IDEA Health & Fitness Association has revealed the results of its annual IDEA Fitness Programs & Equipment Survey. The 13th annual survey revealed a variety of emerging as well as more familiar activities that are continuing to gain momentum. Key among findings is that fitness professionals are responding to the call for the kinds of community building and social activities that their members crave.
This year's data was gathered from 214 IDEA members who are health club business owners and/or exercise program directors. Respondents represent a wide range of fitness perspectives, including small to large health clubs, corporate and hospital fitness centers, personal training facilities, specialty studios and colleges as well as parks and recreation departments.
The survey delivers important insights into how to meet the demands of an increasingly diverse spectrum of people not just those coming to a gym, but a mixture of older adults, kids, pregnant women, people with post-rehabilitation needs, elite athletes and other special populations.
Rise in Group Training and Outdoor Boot Camps
There is a growing emphasis on group cohesion as evidenced by an increase in the number of people sharing personal training sessions (83%) as well as a rise in outdoor boot camps and more socially oriented activities, such as running and walking clubs all of which made the list of top 10 programs with the most growth potential.
According to Kathie Davis, co-founder and executive director of IDEA Health & Fitness Association, this year's fitness programs and equipment survey shows that facilities increasingly are providing their members with both exercise and social experiences.
"The key to reaching the sedentary individual and sustaining the active person may lie in a combination of training programs and social activities that keep people connected to their physical and mental health," she says. "The latest IDEA programs and equipment survey reinforces the community-building trend as well as the growing opportunities that go beyond the gym floor to embody a plethora of opportunities to inspire healthy, active lifestyles."
Regarding data on demographics and exercise programs, the 2008 survey revealed the following:
Survey respondents reveal that the populations of members at their facilities are heavily female (66%) compared to male.
Long-time favorites Pilates (offered by 68% of the respondents) and yoga (61%) continue their climb in popularity. Tai chi and mind-body fusion classes, however, are declining, with less than 25% of the facilities surveyed offering these programs. With that said, mind-body fusion still made the top 10 list of programs with growth potential as reported by 64% of those surveyed.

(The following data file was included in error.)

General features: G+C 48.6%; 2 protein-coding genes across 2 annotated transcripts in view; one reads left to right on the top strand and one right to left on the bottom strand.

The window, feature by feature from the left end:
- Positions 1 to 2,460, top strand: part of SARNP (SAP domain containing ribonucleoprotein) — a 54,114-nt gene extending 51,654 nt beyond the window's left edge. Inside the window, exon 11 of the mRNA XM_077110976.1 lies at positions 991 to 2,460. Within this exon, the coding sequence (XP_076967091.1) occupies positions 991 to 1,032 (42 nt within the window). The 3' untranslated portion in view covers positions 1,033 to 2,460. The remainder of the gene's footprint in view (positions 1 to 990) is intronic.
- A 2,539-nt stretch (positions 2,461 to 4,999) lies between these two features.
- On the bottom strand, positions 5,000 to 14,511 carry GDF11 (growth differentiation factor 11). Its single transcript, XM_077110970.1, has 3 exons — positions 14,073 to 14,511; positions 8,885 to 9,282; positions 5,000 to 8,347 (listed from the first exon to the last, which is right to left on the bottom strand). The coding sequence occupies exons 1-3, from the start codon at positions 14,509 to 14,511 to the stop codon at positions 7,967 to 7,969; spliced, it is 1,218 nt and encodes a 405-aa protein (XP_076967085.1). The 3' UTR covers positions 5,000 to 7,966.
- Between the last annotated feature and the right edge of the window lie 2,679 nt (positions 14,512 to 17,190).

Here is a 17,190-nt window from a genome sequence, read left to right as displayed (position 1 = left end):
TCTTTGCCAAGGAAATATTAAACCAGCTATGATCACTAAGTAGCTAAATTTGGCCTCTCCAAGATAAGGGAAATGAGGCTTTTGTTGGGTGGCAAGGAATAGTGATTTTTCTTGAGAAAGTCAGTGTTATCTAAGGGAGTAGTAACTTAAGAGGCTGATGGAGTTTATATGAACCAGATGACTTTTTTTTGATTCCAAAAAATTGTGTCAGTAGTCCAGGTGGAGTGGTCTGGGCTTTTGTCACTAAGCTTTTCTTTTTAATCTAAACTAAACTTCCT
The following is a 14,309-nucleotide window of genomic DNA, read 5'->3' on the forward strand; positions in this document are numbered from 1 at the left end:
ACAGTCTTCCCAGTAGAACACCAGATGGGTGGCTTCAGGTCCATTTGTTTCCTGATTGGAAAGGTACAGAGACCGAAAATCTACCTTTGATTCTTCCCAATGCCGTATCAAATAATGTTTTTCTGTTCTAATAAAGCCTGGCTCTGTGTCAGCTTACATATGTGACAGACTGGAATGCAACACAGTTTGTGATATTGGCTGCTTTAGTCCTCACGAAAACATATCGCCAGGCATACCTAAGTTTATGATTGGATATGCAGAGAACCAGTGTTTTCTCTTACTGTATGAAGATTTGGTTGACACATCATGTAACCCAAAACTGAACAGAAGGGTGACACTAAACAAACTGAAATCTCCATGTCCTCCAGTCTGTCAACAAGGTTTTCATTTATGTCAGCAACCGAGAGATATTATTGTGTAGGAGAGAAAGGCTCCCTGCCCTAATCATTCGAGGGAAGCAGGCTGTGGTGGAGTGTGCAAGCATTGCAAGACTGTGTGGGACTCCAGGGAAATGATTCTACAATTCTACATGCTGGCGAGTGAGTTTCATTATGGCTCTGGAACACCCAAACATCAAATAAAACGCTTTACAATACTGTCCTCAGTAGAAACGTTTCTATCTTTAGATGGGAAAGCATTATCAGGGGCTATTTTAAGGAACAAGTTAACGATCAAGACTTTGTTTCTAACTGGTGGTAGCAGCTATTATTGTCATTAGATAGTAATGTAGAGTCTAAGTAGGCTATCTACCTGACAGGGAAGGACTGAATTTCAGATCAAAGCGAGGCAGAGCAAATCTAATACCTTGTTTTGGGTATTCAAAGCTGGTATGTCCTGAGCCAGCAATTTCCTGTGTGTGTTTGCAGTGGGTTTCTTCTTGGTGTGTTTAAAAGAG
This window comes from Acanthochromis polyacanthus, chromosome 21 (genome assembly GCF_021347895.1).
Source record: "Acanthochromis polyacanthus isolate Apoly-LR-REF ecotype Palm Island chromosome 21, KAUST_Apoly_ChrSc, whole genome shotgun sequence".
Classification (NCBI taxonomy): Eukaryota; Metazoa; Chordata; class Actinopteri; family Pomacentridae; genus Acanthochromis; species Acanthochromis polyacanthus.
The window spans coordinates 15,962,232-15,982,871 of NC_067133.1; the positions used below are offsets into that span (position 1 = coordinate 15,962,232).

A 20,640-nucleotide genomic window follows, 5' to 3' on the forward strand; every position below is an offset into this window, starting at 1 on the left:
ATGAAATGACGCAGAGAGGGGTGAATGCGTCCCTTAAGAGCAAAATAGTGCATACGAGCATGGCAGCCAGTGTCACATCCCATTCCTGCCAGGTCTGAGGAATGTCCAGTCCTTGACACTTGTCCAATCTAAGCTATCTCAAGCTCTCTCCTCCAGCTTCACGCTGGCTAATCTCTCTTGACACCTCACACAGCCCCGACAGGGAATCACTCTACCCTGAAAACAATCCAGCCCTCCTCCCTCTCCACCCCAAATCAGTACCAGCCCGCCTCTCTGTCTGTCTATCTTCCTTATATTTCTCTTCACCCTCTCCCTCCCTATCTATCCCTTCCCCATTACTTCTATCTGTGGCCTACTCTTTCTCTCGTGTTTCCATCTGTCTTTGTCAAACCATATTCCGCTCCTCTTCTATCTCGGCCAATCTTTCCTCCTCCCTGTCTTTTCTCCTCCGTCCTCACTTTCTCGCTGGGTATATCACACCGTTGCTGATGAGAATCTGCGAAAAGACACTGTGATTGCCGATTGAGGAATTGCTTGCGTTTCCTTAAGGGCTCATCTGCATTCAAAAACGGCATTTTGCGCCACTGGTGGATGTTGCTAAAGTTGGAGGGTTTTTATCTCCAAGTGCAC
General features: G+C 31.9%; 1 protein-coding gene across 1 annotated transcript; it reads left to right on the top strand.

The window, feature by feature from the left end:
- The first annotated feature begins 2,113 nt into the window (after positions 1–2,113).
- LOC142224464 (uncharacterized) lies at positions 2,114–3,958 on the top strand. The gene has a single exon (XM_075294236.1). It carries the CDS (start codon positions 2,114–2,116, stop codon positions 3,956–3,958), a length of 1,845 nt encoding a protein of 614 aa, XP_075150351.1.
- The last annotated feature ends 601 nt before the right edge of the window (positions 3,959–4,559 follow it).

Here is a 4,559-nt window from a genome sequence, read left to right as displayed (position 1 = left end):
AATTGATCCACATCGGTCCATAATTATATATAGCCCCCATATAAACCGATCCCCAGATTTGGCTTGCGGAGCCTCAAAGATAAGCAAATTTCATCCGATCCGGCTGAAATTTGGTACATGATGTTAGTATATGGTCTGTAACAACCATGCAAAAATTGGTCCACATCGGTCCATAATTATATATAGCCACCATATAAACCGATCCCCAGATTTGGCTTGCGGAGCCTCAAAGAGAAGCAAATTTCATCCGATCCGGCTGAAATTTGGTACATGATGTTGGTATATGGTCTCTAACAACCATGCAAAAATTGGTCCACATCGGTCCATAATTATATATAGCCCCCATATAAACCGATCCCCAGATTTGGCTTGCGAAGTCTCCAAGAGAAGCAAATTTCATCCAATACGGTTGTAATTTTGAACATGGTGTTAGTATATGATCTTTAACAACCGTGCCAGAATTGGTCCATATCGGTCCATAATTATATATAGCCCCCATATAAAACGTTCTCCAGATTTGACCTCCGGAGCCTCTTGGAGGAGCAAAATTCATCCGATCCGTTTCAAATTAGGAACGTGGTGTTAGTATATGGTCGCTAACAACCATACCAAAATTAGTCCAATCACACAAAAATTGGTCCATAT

Personal training in small groups (of three to five people) made an impressive leap to 58%, up from 44% last year.
Creating a fun environment is a key focus for 43% of fitness mangers who responded to the survey, and two-thirds said they expect this area to grow, citing that social activity groups (walking or running clubs, group trips, organized group activities, etc.) strengthen client retention.
Personal training for youths (18 years old or younger) is offered by 63% of respondents; kids' fitness programs (classes or after-school camps) are offered by just 36%. Classes for seniors rose from 39% to 51%.
Martial arts-based aerobics and boxing-based/kickboxing classes continue the downslide they have been on since 2000.
While nutrition assessment and nutrition coaching are now offered by more than half of the survey respondents, fitness professionals are encouraged to build reciprocal relationships with registered dieticians and others while seeking to expand their own nutrition-based competency and remain within their scope of practice.
Regarding data on exercise equipment, the 2008 survey revealed the following:
Equipment topping the charts continues to be small and versatile; 94% of respondents said they offer resistance tubing or bands, while 87% favor barbells and/or dumbbells.
Creativity in exercise routines and an emphasis on functional, real-life training has led to increased use of equipment that can function in a variety of ways. For example, stability balls and weighted bars are offered by 88% and 70% of respondents, respectively.
Weighted bars are the only piece of weighted equipment to see a dramatic surge in usage since 2000.
Look for much attention on and speculation about the future of interactive computer training programs. While in the early stages of establishing validity as a popular training aid, 73% of respondents who already employ these programs believe usage will grow.
While elliptical trainers have been around for years, 61% of respondents said they believe this equipment area still has room for growth.
Pilates, boxing and water fitness equipment all made the list of the top 25 most frequently offered types of equipment, along with pneumatic machines, Gravity trainers, indoor cycles and stair climbers.
"This year's survey shows its takes more than just the latest equipment and programs to Inspire the World to Fitness," concludes Davis. "Aside from keeping their clients active, fitness professionals must be creative in giving their clients more opportunities to make physical activity something to look forward to and incorporate easily into their daily lives."
Click here for an overview of the survey.
IDEA Health & Fitness Association is the world's leading membership organization of fitness and wellness professionals with more than 23,000 members in over 80 countries. For more information on IDEA fitness and wellness conferences, publications, professional fitness education and products, member services and other activities, visit www.ideafit.com.